But what if you're looking for more active pursuits? For boaters, Cook Forest is also something of a paradise, with a few qualifiers. For lovers of river boating, perhaps especially those who don't own a boat themselves, this is heaven.With the gentle Clarion River running through the center of the park, generations of infrastructure are in place to make nothing easier than renting canoe, kayak, or tube, and floating through miles of beautiful Pennsylvania wilderness solitude right back to your campsite. Where you can talk around the campfire about your adventure. Most companies will load and unload the boats as well as transport you to the drop-off point many miles upriver for a fee that is more than reasonable when compared to the work of paddling that far! In fact, depending on the company used, you could easily stop for lunch along the river and visit nearby Clear Creek State Park as well.
For mountain bikers it is almost the same story, though it involves a bit more legwork. True, mountain biking is not permitted on the hiking trails, but honest: they aren't particularly desirable for it, anyway! Narrow and steep, combined with heavily visited by tourists do not make a perfect recipe for biking enjoyment. However, the park itself and the surrounding forests are rich beyond imagining with dirt roads, and for that sort of low-impact, non-technical exploring, this place is perfect. The park office also has information about a biking loop they've laid out along some of these roads if you're that sort of rider. And that's not to mention the fact that a bicycle is by far the best way to get around the camping area.
Maybe you've seen by now that you really need to experience this place for yourself. When it comes to the specifics of getting there, things are actually quite simple. If you're coming from the eastern part of Pennsylvania, take Exit 78 on I-80, then follow PA-36 North to the park in Cooksburg (it'll be on your right, at the top of the hill). Or if you're coming from the West, there's an even quicker way to get there- take Exit 60 (again, off I-80) then take 66 North toward a town called Leeper. When you reach 36 South, follow it 7 more miles and look for the park on your left (again, at the top of a hill).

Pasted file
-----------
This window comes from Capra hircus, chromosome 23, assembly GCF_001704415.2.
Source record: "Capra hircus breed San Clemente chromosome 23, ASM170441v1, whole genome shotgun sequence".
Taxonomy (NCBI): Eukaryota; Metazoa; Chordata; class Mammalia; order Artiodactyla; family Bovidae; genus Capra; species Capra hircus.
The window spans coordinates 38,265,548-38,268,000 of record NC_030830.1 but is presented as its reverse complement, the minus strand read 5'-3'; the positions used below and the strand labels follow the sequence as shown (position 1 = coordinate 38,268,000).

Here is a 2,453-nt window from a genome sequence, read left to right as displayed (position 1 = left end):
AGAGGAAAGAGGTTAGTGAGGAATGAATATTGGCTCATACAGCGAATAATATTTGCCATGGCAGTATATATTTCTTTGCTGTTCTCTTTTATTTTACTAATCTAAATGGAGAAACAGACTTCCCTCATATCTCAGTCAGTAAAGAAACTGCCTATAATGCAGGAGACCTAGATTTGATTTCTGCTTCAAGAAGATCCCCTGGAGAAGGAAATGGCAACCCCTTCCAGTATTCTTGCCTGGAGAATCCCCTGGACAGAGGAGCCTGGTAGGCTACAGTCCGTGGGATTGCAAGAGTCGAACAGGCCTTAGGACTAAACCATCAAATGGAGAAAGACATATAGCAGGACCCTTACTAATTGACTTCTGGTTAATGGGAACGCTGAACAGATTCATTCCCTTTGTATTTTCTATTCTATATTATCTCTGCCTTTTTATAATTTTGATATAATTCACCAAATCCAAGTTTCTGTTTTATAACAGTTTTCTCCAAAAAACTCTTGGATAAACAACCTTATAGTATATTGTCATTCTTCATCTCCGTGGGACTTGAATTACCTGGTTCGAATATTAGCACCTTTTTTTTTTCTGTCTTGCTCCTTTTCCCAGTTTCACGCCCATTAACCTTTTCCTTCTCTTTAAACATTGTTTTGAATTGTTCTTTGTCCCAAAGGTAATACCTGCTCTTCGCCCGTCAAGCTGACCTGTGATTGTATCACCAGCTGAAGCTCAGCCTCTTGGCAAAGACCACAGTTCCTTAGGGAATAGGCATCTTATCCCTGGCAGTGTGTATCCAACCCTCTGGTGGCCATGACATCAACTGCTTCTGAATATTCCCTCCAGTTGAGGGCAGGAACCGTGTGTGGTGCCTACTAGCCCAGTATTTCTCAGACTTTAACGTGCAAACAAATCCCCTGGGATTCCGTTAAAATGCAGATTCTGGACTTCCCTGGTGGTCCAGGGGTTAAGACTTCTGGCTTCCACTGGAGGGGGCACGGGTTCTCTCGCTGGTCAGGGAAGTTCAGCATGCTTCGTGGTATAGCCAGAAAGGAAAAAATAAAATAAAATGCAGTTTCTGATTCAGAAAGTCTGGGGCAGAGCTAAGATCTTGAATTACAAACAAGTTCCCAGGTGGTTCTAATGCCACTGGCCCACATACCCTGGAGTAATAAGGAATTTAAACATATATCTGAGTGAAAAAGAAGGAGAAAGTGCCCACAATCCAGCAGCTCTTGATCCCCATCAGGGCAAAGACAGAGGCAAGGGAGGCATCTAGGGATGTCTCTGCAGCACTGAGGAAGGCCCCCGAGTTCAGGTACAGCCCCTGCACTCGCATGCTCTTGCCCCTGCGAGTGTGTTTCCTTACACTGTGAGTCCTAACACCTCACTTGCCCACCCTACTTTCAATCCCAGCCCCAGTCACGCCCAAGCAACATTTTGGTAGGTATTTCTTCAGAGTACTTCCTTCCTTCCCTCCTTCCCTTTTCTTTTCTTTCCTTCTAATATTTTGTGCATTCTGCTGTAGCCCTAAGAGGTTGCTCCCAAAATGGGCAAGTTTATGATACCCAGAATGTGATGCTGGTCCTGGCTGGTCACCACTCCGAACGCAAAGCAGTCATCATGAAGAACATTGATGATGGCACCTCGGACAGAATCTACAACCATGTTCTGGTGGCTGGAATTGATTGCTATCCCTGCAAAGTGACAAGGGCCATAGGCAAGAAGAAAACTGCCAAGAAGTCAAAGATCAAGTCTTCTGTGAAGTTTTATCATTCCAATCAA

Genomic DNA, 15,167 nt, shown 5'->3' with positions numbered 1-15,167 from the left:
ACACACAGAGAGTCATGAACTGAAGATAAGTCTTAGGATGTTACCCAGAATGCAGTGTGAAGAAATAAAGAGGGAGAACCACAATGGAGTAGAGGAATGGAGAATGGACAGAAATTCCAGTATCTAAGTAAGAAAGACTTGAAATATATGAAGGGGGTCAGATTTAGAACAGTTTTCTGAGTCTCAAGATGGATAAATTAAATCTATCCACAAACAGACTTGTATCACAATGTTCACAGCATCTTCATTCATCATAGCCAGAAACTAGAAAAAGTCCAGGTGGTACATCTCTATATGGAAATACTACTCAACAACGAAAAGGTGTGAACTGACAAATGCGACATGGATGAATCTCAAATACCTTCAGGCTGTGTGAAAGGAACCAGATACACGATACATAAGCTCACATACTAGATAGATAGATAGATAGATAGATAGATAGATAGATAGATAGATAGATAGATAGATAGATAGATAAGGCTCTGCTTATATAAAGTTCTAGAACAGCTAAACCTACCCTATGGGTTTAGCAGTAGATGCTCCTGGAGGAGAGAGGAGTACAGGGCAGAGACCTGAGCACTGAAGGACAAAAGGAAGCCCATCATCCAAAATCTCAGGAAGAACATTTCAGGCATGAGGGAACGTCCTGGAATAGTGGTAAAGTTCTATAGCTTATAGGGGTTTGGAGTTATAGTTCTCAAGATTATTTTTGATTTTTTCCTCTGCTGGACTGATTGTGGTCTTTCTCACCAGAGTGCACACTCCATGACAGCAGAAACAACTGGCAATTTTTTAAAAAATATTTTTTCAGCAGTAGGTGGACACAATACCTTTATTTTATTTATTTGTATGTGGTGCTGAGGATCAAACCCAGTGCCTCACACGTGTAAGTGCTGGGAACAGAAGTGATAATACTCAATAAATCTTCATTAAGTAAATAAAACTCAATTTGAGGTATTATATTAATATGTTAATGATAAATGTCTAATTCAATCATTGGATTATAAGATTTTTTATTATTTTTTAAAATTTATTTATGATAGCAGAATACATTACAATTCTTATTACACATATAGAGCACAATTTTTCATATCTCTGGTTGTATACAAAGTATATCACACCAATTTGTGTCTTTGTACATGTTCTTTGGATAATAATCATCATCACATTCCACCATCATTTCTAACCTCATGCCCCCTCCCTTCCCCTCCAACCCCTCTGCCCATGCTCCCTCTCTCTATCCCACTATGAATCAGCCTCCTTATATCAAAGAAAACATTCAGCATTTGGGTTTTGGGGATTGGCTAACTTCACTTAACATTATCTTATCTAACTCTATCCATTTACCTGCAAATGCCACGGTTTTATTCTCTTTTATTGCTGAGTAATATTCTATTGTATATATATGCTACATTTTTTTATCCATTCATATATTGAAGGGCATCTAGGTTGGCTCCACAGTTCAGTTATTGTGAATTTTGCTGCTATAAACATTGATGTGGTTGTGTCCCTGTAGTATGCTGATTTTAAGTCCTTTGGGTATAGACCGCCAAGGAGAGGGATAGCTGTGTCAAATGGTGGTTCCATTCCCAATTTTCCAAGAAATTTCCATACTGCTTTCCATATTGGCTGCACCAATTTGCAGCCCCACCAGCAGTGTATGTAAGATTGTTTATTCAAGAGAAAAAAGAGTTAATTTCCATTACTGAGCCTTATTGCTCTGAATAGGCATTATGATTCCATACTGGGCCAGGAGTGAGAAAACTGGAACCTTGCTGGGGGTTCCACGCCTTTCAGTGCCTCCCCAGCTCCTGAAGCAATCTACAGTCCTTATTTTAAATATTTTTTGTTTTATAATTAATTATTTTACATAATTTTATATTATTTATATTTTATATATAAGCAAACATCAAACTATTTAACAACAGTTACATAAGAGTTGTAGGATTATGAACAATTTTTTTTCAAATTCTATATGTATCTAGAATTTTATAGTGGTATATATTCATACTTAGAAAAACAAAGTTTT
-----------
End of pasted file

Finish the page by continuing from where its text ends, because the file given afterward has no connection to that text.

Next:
Once you arrive, there are 226 camping sites available from May to October at the main camping area, known as ?Ridge Camp?. Winter access is sometimes possible but not guaranteed. Call first. The base rate for campsites is $15. per night, but there are added charges depending on many variables. The first you'll likely encounter is a $4. per night charge if it's a weekend or holiday. Other variables depend on what state you reside in, what sort of hook-ups you need, and other things.
Two dozen rustic cabins are also available. Rustic means that these are CCC-era cabins, kept in good repair but with not much changed since that time. Most will include a a primitive but efficient wood-burning stove. Cabin prices start at $182./week but prices are affected by residency and time of year, as well as a PA hotel tax
It must be said that this is only mentioning the official PA State Park campground. There are innumerable private businesses surrounding that park. Many family campgrounds, stores selling both camping supplies and souvenirs, and restaurants exist. Sometimes all three in one! Since many of these have been around nearly as long as the park, all of this exists as part of a single fabric that makes up the area. To describe the park as if it is isolated from the area would give you a wrong idea of what a visit would and should be like. The friendly small town surrounding Cook Forest is part of its draw.
In summation, the Old Growth parts of the forest are a good metaphor for this whole park. A visit here is a way to visit the area's roots. To see the trees a bit like they once were. Remember, this whole state was named for the trees that once defined it. Penn-sylvan-ia. Penn's Woods. Thankfully, there's still one park where you can come and visit that place. Even live in it for a time. Stand by one of the old trees, then float down the river, like so many of those trees did.